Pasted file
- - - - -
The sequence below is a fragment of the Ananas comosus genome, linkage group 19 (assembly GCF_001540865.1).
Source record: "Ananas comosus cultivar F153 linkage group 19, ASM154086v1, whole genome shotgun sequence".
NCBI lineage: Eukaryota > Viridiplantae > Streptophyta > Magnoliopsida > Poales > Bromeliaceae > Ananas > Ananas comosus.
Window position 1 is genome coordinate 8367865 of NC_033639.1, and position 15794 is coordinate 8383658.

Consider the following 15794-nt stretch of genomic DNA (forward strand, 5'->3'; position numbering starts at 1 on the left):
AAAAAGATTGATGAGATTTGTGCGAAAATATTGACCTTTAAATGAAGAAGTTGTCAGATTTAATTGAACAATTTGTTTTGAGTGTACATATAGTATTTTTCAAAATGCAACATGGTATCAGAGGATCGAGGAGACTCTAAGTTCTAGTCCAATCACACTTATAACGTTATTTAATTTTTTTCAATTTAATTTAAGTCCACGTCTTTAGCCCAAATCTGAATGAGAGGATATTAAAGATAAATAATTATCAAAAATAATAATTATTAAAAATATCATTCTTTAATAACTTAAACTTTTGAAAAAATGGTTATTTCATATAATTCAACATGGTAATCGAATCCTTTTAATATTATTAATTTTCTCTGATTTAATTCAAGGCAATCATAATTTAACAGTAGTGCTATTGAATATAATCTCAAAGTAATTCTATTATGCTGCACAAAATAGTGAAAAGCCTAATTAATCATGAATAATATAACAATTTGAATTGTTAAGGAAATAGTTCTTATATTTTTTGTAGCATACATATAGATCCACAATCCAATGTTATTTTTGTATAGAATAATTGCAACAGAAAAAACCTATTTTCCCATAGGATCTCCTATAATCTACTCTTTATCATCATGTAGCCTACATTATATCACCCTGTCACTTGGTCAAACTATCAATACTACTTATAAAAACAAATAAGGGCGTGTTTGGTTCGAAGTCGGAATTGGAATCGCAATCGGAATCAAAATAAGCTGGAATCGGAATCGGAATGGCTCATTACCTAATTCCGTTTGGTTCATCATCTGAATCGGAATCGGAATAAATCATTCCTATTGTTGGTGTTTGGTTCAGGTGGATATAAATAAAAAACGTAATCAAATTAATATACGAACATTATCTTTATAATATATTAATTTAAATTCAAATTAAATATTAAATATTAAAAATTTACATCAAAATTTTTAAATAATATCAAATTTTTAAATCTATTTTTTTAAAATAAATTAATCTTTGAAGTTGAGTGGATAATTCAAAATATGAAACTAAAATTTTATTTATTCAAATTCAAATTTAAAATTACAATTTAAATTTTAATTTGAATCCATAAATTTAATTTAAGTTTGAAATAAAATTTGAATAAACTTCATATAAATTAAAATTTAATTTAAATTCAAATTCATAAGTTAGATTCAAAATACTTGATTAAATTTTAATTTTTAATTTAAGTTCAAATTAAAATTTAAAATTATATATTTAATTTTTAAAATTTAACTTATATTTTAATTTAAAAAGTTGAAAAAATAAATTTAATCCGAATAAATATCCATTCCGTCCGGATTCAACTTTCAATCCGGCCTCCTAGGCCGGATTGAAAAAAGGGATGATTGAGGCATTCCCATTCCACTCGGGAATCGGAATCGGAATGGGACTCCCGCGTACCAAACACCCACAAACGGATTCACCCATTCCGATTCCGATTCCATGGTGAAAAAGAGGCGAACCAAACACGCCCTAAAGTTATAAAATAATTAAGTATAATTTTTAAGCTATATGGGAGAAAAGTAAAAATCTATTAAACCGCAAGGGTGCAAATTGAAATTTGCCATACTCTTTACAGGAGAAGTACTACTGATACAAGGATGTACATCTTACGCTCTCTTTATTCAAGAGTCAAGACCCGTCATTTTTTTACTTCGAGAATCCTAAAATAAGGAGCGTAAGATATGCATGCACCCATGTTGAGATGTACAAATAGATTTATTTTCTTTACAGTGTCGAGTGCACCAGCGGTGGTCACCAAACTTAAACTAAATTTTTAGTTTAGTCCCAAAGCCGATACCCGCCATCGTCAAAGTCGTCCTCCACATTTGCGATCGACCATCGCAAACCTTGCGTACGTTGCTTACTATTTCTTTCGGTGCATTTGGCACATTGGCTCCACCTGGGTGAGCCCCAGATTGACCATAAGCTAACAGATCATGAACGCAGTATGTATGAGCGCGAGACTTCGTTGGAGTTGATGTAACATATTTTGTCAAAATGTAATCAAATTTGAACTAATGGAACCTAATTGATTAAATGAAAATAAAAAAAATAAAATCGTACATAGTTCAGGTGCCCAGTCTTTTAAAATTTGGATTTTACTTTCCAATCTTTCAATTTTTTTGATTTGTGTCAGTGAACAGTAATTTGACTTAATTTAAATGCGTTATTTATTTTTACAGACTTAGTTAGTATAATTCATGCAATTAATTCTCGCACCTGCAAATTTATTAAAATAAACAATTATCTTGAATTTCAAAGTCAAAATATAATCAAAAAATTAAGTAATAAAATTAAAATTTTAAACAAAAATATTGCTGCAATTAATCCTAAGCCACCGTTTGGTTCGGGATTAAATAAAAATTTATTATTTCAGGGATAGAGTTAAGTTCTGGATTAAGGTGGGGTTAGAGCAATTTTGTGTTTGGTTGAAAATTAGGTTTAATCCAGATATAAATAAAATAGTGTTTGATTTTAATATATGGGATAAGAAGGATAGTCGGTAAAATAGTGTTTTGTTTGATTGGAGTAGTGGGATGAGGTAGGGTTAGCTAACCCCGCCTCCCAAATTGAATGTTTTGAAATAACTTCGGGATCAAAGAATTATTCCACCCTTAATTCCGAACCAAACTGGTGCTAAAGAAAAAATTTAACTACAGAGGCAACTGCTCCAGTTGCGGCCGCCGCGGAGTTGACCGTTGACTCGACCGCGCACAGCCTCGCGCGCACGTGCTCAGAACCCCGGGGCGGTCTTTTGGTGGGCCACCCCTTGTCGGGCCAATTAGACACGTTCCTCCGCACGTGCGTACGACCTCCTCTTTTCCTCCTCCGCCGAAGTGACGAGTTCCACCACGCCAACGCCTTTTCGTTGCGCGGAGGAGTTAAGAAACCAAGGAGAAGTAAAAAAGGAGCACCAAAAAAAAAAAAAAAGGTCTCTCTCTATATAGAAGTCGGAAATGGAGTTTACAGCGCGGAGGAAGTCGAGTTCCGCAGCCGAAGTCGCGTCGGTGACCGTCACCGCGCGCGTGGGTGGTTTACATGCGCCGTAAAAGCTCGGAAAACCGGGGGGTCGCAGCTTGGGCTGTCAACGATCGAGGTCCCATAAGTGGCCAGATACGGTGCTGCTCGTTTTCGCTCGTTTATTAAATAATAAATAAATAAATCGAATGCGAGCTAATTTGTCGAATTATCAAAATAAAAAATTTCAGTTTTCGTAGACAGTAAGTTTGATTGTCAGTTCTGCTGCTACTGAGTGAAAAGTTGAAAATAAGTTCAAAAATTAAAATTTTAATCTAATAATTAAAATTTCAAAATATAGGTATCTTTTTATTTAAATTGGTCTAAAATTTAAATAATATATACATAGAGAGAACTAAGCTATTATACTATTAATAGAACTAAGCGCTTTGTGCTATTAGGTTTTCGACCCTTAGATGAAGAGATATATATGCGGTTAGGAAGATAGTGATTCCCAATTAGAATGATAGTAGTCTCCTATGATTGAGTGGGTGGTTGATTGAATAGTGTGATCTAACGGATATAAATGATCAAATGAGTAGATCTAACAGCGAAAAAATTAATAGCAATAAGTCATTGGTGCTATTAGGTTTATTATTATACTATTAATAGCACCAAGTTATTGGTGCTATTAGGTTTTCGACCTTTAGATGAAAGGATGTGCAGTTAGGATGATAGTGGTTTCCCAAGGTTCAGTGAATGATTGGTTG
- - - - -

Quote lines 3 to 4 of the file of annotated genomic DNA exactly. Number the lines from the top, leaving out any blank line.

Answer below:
NCBI lineage: Eukaryota > Viridiplantae > Streptophyta > Magnoliopsida > Poales > Bromeliaceae > Ananas > Ananas comosus.
Window position 1 is genome coordinate 8367865 of NC_033639.1, and position 15794 is coordinate 8383658.